Independent bookstores like Another Story are much more than a place to buy books. They are local hubs for neighbours to meet and interact, a space to launch indie authors, and where customers and staff are on a first-name basis. But as big-box stores and online giants, such as Amazon, continue to grow, independent shops are finding it more and more difficult to stay afloat.
We read about your kerb pick up strategy during the lockdown. Could you tell us how this works, whether you are unique in offering this take-out option, and whether it might be a good opportunity for bookshops in India?
Another Story took a break from all operations from mid-March to mid-April to assist in efforts to flatten the curve. We decided it was safe to resume services in a phased out manner and reopened in mid-April for deliveries and shipments, and recently added kerb pickup.
We have a fully functional website with all our inventory online. Customers can place an order and indicate whether they want the order delivered (within a short radius), shipped in the mail, or held at the store for kerb pickup. The pickup option has become the most popular – books are processed and placed in a bag with the customers’ name. Customers can come during pickup hours, they don’t need to make an appointment – they just show up during our hours.
We have our door open, with a small table blocking the entrance so customers cannot enter. There is also a small table outside the store. When they are at the door they give us their name, we find their bag, and ask them to step away from the door. We place their bag on the table that is outside. We have a mask on when we do this and we sanitize our hands. The whole interaction can take 1-3 minutes, is no-contact, and we are always safely distanced.
It has worked extremely well for us and for many other bookstores across North America. This avoids delivery charges for the customer, and keeps our staffing resources in the store.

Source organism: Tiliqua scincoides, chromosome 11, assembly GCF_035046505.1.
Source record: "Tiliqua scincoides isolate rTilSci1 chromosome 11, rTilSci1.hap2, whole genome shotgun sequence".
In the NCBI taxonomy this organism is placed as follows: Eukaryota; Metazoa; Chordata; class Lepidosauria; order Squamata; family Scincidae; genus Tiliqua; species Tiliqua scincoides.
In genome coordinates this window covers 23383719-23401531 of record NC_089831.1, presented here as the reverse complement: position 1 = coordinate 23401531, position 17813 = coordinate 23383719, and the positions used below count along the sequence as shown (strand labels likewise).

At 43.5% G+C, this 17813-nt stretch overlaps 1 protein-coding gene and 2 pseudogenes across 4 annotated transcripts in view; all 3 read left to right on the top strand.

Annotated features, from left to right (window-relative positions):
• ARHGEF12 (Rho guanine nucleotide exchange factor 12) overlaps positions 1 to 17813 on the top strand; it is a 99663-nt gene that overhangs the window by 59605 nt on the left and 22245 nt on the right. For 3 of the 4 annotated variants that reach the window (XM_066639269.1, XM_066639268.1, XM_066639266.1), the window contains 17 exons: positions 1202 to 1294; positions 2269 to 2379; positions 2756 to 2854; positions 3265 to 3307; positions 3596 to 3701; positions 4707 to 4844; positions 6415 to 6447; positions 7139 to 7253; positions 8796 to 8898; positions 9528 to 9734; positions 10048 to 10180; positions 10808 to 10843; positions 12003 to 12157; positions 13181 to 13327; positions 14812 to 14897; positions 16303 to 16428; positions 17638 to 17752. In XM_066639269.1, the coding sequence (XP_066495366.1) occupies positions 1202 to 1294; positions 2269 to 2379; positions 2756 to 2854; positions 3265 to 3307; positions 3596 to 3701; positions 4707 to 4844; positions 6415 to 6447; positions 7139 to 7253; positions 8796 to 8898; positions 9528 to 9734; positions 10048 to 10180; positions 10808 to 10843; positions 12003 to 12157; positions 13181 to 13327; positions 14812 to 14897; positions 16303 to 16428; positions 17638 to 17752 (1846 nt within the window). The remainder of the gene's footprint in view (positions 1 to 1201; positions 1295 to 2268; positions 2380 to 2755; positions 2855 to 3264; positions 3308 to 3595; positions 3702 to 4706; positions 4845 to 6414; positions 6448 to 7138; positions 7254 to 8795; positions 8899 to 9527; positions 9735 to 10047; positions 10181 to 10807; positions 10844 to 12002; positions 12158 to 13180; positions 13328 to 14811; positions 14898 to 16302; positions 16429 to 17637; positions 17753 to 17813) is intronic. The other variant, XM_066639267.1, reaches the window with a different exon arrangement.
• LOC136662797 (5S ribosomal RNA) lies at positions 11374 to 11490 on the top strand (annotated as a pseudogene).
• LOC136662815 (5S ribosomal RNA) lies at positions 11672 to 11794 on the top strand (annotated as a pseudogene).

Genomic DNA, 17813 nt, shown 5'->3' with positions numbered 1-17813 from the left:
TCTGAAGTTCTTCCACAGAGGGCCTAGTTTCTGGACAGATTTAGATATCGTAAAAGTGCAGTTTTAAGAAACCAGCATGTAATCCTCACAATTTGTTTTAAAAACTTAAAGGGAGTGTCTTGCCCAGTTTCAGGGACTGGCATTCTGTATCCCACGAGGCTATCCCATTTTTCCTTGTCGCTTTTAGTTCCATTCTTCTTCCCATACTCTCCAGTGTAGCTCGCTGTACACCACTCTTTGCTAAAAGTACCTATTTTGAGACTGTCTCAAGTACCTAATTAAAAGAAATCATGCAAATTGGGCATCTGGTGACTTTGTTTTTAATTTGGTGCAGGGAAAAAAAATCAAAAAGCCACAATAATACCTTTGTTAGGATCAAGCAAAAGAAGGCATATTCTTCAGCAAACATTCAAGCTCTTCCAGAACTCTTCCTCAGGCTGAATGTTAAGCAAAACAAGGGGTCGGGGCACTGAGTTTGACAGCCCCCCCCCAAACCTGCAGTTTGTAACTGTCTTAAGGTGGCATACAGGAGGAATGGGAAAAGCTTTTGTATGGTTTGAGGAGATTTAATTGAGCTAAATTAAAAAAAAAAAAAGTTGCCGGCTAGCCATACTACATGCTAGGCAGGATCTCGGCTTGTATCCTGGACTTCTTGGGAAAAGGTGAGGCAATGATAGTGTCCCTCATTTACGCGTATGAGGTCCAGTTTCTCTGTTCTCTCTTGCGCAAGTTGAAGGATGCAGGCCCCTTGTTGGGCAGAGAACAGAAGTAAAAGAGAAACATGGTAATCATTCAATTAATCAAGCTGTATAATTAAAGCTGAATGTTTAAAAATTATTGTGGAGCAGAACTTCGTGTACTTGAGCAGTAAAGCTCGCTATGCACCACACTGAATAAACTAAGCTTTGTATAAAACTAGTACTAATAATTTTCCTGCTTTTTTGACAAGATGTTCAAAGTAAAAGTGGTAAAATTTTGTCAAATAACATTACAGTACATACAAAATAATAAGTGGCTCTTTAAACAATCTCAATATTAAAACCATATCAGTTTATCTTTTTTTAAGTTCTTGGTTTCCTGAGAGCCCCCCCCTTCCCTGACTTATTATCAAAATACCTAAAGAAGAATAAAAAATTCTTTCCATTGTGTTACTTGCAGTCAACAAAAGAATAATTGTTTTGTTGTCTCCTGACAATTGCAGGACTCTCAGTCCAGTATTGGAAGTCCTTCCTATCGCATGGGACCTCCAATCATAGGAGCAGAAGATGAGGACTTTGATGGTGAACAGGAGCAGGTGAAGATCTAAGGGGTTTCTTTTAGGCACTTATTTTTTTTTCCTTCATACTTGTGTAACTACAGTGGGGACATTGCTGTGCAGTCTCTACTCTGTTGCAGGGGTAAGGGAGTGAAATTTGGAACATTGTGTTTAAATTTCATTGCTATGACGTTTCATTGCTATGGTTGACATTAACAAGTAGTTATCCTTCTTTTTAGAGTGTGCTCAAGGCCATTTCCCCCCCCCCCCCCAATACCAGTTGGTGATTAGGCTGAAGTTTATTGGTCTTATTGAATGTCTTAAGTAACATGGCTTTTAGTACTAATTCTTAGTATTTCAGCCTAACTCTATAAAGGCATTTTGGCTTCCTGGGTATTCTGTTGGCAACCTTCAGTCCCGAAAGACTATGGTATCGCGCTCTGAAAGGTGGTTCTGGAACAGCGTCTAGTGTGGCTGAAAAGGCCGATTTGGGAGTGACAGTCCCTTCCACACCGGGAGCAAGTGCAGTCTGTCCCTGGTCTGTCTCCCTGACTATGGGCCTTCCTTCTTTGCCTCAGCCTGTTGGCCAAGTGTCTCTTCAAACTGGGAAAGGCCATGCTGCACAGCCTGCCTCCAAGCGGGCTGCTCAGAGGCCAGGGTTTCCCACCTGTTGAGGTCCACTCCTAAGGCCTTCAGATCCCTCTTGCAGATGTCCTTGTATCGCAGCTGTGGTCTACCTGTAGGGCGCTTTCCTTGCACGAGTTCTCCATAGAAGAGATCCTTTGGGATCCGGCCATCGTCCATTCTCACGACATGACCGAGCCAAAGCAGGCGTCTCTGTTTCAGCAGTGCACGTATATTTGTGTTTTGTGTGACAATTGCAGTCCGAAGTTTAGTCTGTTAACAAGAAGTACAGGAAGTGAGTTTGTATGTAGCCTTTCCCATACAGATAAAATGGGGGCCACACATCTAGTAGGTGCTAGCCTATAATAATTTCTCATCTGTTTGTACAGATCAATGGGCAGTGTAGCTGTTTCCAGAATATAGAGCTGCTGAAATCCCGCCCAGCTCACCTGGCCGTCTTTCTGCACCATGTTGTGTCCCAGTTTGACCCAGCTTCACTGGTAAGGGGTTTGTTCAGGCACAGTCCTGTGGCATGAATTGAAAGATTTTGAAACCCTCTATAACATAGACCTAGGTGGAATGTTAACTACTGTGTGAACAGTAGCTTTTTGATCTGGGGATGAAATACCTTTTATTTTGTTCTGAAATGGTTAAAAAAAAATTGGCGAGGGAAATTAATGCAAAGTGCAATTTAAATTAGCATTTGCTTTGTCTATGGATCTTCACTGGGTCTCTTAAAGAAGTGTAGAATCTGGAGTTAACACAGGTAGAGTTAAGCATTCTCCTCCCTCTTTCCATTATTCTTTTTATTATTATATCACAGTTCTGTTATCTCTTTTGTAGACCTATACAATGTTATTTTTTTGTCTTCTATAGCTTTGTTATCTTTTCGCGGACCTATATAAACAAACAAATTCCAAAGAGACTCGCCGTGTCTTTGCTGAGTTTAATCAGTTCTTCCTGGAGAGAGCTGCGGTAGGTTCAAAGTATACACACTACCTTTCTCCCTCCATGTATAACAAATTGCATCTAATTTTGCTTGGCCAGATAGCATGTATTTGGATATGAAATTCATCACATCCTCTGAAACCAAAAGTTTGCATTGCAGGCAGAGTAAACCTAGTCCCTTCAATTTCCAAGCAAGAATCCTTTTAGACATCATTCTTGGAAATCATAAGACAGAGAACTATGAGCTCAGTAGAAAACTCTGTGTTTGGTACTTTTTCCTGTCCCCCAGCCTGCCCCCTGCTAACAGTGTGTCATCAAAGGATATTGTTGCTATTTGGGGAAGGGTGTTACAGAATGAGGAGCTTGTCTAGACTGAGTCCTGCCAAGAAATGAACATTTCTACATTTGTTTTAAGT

I do think it can work quite well in India. Customers also get the opportunity to peek inside and see all the books, and check out our window displays. Plus the face-to-face interaction is lovely, even from afar.
Even though the Canadian government allowed bookshops to reopen after May 19, you chose to remain closed for a while longer – when do you plan to open again?
At the moment we are operating with limited in-store staff to ensure physical distancing. Books are being sold via our website and we have a number of staff working from home, processing orders and handling customer support. Also we have staff who are doing local, no contact deliveries twice a week, as well as kerb pickup.
We are not quite sure when we will re-open again. Much depends on how the spread of the virus is contained in Toronto, which is one of the most hard hit cities in Canada. We have a major issue with many of our staff taking transit to come to work. We want to make sure travelling is safe for them.
Have bookstores in general and independent bookstores specifically received any financial support from the Canadian government during the crisis?
There are three areas in which small businesses have received financial support from the government: the first is through commercial rent subsidies, but this has a lot of limitations as it relies on landlords applying for funding assistance to support their commercial tenants. And a number of landlords have not done this So there’s been criticism from the business community in Canada because of the restrictions on the commercial rent release.
The second thing the government has done, which was met with great approval across Canada, is the Canada Emergency Response Benefit, which is a $2000-a–month guaranteed income for all Canadians.
The third is a wage subsidy for small businesses to cover up to 75% of wages during the pandemic. There have been some concerns about the lack of flexibility with this, as it doesn’t meet the changes in labour needs with the pandemic.
Could you tell us about the virtual or digital opportunities during the lockdown, and how far your efforts have been successful?